Australia's central bank plans to invest about 5 per cent of its foreign currency assets, or A$1.9 billion, in Chinese government bonds due to the growing economic and financial ties between both nations.
The People's Bank of China (PBOC) has approved an initial quota for the investment, the first time that the Reserve Bank of Australia (RBA) would have invested directly in a sovereign bond market of an Asian country other than Japan, Philip Lowe, the RBA's deputy governor, said yesterday at the Australian Chamber of Commerce in Shanghai.
He gave no details of the planned investment and officials at China's central bank could not immediately comment.
The RBA's foreign reserves stood at AS$38.2 billion (HK$304 billion) at the end of last month.
The bank's decision came two weeks after both countries agreed on direct trading between the onshore yuan and Australian dollar so as to facilitate trade and investments.
Lowe said the move would offer "greater diversification" for the RBA's investments. "Over the long run, and particularly as capital account liberalisation occurs in China, the RMB is likely to become one of the major reserve currencies of the region," he said.
Li Wei, a Standard Chartered Bank economist, said: "The Chinese authorities have been gradually easing capital account controls, in part through allowing foreign institutions to invest in the interbank bond market. The move will also help promote the yuan's global role."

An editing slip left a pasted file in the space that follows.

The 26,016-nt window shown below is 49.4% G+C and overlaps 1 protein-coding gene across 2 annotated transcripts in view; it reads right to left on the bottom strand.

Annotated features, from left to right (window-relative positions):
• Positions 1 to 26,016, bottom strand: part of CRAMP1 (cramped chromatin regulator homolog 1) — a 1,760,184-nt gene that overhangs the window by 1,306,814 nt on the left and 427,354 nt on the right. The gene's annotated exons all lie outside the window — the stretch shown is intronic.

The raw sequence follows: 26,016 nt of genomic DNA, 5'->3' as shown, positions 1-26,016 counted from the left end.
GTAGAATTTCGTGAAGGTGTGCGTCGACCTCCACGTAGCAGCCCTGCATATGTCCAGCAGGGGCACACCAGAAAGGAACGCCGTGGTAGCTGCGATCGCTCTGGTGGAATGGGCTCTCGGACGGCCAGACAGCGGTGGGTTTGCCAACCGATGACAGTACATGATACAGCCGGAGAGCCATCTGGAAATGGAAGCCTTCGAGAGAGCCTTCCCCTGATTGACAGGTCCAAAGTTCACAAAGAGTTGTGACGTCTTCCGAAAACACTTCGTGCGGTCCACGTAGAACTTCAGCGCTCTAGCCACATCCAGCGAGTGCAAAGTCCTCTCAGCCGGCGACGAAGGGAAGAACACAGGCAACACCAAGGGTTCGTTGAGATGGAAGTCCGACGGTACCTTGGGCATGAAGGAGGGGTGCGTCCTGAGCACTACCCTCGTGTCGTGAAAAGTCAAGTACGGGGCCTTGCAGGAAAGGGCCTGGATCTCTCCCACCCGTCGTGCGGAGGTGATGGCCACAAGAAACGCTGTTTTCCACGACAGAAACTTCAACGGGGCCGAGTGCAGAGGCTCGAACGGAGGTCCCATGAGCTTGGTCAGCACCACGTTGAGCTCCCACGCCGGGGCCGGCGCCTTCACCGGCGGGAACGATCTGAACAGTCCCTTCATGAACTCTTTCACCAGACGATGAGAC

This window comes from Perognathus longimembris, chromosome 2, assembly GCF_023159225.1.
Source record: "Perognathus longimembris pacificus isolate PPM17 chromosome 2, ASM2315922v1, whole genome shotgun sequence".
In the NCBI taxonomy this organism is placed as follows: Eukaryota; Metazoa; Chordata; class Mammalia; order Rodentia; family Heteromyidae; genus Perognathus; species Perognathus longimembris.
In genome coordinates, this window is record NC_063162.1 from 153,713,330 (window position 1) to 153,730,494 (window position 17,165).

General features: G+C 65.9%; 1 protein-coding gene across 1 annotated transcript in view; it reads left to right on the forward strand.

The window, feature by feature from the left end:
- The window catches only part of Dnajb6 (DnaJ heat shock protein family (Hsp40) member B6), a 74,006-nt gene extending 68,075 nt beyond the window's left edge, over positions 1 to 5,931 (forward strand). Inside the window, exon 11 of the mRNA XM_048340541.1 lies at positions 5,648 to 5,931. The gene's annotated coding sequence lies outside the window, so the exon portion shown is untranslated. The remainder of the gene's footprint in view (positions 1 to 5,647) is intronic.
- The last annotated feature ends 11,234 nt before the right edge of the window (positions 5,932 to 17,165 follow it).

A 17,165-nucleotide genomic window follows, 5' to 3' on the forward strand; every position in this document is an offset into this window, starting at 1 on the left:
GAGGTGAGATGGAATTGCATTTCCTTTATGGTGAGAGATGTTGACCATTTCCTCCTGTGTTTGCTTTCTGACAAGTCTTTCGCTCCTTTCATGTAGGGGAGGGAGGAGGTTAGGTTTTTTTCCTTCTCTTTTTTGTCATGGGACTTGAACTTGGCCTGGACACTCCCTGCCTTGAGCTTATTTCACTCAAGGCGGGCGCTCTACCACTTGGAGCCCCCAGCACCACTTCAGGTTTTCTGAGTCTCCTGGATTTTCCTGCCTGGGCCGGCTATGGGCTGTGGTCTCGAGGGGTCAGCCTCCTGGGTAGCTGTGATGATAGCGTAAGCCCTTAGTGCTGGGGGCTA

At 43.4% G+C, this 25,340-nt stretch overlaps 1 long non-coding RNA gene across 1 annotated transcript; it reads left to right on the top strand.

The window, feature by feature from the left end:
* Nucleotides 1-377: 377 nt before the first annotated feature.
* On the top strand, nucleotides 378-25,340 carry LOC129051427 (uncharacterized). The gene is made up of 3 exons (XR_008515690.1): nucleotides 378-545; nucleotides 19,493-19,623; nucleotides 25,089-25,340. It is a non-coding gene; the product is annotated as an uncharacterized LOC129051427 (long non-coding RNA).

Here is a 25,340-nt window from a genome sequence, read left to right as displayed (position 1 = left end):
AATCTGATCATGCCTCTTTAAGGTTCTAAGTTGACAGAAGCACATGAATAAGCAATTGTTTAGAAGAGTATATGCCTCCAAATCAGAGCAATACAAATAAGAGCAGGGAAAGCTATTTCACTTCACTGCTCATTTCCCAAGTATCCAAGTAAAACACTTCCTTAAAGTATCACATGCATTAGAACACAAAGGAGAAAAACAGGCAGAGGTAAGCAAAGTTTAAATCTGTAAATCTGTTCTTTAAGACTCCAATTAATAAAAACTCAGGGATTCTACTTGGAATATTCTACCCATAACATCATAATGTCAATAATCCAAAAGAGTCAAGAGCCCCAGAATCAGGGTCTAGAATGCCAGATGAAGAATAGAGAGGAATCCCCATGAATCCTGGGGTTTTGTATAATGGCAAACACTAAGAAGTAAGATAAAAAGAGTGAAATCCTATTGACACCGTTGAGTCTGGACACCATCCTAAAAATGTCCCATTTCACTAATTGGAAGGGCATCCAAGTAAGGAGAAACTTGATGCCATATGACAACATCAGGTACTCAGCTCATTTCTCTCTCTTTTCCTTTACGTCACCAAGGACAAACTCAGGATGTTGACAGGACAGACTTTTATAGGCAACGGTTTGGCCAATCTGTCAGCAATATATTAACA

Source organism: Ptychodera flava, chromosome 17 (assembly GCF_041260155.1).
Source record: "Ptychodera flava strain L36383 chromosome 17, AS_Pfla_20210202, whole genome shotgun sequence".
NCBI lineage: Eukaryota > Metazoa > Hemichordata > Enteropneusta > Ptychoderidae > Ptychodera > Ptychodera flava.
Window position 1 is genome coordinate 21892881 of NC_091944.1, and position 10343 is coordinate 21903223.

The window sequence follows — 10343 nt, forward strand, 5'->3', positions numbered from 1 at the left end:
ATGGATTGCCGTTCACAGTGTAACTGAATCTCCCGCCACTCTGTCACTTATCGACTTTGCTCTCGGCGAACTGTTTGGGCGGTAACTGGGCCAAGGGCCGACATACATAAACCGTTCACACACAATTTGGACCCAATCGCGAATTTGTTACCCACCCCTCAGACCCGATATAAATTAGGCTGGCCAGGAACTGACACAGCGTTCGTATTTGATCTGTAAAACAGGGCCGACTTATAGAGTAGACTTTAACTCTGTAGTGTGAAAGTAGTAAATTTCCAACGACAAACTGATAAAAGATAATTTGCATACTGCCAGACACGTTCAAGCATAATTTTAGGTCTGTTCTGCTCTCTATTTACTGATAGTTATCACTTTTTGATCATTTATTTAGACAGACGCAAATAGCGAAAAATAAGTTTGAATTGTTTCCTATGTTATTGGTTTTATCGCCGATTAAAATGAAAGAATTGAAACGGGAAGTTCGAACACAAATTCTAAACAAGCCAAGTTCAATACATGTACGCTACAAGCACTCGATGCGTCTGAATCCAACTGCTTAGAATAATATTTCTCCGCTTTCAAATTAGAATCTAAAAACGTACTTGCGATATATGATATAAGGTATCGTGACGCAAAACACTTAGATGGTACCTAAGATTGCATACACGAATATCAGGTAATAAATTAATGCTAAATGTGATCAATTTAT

Tan Yaling, head of the China Forex Investment Research Institute, said RBA's decision to add yuan assets into its portfolio would help it hedge against risks amid the global market turmoil.
China, whose appetite for commodities such as iron ore and gold has surged in recent years, is Australia's largest export destination. About 26 per cent of Australia's exports went to China and 15 per cent of its imports came from China, Lowe said.
Australia's data showed bilateral trade hit US$134.2 billion in the financial year of 2011 to 2012.
Beijing has pledged to deepen financial reforms by further liberalising interest rates, easing capital control and improving flexibility of the exchange rate regime.
PBOC deputy governor Yi Gang said in Washington this month that the yuan's trading band would be widened "in the near future".
Regulators also gave the green light last month for qualified foreign institutional investors to trade bonds in the interbank market under limited quotas.
Lowe also said both countries should learn more about their respective business, social and political environments.
China's financial system remained highly regulated while investment and hedging tools were still inadequate, he added.
"There is much work ahead if the depth of the financial relationship is one day to match the depth of the trading relationship," he said.